PHILADELPHIA, PA — Today, the United States Court of Appeals for the Third Circuit squarely rejected Catholic Social Service’s (CSS) request for a license to discriminate against prospective foster parents in Philadelphia. The court concluded that the City’s non-discrimination policy is a neutral, generally applied law and stated that “while religious belief is always protected, religiously motivated conduct enjoys no special protections or exemption from general, neutrally applied legal requirements.” The court went on to find that “placing vulnerable children with foster families is without question a vital public service …” and that “deterring discrimination in that effort is a paramount public interest.”
Responding to the ruling, Shelbi Day, senior policy counsel for Family Equality Council said: “Today the Court of Appeals for the Third Circuit confirmed that the First Amendment does not exempt taxpayer-funded faith-based child welfare agencies from complying with important nondiscrimination protections. Family Equality Council congratulates the City of Philadelphia and the ACLU on this victory which improves the prospects of a forever home for vulnerable youth in the city’s foster care system.”
Last year, the City of Philadelphia refused to renew its contract with CSS to license foster parents because CSS was unwilling to license same-sex parents, in violation of the City’s nondiscrimination policy. CSS sought an injunction to require the City to reinstate its contract, claiming a First Amendment right to use religious criteria to turn away same-sex couples. The district court denied that request, and in upholding that decision today, the Third Circuit rejected CSS’s arguments that the First Amendment grants a taxpayer-funded agency an exemption from the City’s nondiscrimination requirements.
Last October, Family Equality Council joined by COLAGE, through pro-bono counsel Bryan Cave Leighton Paisner, LLP, filed an amicus brief in the Third Circuit in support of the City of Philadelphia. Family Equality Council’s brief highlighted the harms of discriminatory policies like the one CSS sought to justify by elevating the voices of those directly affected by discriminatory policies, including LGBTQ adults who faced discrimination in their efforts to foster or adopt children and youth formerly in foster care who simply wanted a safe and loving home but faced placements in group homes and with families not well-matched to their needs, as well as the perspectives of those who have been able to foster or adopt when nondiscrimination protections and affirming practices are in place.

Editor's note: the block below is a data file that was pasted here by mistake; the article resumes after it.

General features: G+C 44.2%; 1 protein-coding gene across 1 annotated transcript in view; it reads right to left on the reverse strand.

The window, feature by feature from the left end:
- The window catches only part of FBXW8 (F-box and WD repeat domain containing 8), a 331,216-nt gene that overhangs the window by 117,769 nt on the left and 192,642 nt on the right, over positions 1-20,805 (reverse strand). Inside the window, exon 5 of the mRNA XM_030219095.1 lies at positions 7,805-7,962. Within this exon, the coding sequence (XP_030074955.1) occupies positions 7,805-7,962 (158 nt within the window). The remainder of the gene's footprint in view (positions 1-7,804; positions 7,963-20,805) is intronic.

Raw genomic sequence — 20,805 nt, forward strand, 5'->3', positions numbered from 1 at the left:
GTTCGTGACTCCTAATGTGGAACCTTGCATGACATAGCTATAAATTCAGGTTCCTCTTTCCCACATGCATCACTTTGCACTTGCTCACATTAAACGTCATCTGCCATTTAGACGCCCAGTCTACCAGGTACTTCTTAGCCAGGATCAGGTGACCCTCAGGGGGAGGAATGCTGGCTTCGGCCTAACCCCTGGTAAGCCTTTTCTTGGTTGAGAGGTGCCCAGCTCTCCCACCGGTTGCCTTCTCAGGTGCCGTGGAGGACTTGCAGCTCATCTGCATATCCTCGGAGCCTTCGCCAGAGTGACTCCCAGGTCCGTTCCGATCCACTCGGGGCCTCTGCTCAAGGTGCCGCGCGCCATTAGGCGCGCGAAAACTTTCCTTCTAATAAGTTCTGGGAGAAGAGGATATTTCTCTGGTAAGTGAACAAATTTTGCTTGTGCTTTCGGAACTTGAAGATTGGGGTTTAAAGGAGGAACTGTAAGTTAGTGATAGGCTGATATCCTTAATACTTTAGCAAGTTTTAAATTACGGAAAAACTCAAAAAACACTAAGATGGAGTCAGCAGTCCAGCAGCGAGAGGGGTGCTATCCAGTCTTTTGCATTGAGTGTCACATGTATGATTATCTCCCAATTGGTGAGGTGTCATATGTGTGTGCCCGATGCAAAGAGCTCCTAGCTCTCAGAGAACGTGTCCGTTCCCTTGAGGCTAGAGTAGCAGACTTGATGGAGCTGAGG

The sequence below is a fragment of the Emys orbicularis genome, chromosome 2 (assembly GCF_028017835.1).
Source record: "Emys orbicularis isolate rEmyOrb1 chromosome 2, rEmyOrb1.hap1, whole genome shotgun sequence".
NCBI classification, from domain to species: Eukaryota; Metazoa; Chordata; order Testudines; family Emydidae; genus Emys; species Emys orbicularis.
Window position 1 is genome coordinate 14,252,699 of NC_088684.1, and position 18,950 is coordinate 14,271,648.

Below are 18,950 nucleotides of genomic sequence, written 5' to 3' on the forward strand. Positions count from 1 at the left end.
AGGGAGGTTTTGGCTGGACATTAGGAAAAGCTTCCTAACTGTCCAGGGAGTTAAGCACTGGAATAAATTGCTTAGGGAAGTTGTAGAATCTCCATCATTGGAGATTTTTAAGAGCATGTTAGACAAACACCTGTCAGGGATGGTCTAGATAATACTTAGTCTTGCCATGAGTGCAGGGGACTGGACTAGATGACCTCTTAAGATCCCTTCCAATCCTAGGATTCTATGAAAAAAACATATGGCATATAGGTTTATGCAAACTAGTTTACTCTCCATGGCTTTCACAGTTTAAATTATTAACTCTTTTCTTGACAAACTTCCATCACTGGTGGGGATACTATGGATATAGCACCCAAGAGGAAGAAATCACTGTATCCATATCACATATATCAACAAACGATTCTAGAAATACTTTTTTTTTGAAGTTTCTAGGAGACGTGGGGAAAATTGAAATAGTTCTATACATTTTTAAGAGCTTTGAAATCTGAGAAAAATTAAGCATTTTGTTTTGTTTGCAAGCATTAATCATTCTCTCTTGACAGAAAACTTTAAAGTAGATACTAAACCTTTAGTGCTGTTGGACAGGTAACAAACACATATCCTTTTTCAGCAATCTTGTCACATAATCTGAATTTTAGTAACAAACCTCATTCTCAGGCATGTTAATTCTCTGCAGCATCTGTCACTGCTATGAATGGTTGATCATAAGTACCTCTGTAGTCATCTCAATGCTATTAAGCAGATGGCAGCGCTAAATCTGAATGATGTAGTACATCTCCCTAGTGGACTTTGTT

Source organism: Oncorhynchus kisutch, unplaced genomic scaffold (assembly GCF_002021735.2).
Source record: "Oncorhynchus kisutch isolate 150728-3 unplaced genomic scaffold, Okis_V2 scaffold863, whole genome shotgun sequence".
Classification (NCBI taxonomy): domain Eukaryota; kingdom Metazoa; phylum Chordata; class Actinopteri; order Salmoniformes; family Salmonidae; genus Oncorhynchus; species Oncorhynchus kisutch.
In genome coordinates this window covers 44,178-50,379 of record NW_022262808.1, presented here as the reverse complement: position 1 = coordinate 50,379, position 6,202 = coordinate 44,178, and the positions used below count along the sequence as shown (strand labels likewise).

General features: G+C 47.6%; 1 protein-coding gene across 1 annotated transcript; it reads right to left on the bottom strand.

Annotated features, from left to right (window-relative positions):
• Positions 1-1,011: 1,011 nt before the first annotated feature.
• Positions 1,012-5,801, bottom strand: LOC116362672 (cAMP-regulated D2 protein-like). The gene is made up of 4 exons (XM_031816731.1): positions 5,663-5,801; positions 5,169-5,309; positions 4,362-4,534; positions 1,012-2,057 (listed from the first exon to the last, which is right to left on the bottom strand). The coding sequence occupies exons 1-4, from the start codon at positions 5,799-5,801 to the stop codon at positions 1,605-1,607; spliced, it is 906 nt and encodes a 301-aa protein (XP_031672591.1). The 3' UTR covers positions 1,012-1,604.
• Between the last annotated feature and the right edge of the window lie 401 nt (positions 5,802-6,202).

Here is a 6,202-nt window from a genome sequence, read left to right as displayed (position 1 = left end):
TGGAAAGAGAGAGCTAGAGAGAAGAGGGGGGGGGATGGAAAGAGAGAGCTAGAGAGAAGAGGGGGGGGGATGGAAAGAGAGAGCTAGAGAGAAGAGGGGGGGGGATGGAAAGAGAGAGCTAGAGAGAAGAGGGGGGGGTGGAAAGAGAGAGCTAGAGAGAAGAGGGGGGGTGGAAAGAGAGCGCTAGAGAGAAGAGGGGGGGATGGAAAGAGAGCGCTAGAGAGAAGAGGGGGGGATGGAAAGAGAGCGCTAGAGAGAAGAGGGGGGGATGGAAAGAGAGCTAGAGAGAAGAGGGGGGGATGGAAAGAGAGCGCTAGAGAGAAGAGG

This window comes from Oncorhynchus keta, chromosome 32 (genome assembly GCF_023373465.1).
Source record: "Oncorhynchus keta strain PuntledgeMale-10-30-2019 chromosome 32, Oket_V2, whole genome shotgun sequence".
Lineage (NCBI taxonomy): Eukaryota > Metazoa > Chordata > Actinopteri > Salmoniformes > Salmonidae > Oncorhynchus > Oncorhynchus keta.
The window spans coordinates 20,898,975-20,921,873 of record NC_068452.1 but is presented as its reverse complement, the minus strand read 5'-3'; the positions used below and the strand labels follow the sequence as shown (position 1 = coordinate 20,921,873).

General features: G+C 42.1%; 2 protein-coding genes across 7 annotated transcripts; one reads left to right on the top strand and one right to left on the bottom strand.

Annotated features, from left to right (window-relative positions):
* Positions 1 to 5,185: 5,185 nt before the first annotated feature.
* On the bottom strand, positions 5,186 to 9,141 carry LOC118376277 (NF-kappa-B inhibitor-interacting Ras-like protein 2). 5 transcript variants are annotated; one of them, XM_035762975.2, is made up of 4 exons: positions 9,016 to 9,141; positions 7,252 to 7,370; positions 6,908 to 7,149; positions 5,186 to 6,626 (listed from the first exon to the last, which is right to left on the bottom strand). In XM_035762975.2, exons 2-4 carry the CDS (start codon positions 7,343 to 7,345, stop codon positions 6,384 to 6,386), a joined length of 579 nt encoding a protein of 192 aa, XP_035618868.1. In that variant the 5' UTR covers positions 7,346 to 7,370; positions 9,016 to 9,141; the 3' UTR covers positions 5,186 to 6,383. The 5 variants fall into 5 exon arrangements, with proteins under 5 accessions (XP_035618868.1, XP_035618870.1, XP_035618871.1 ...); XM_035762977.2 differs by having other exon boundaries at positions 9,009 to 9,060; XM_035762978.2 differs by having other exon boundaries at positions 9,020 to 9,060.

Family Equality Council is proud to lead the national Every Child Deserves a Family Campaign, bringing together a broad coalition of organizations from across the political spectrum, including child welfare organizations, child welfare professionals, advocacy and civil rights organizations, and current and former foster youth with lived experience in the child welfare system. Campaign members are united in the belief that no otherwise qualified foster or adoptive parent should be turned away due to their marital status, religious beliefs, sexual orientation, or gender identity.
About Family Equality Council
Family Equality Council advances legal and lived equality for LGBTQ families, and for those who wish to form them, through building community, changing hearts and minds, and driving policy change. Family Equality Council believes every LGBTQ person should have the right and opportunity to form and sustain a loving family, regardless of who they are or where they live. Learn more at familyequality.org.
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Ed Harris, Chief Communications Officer, Family Equality Council
646-880-3005 x117 / email@example.com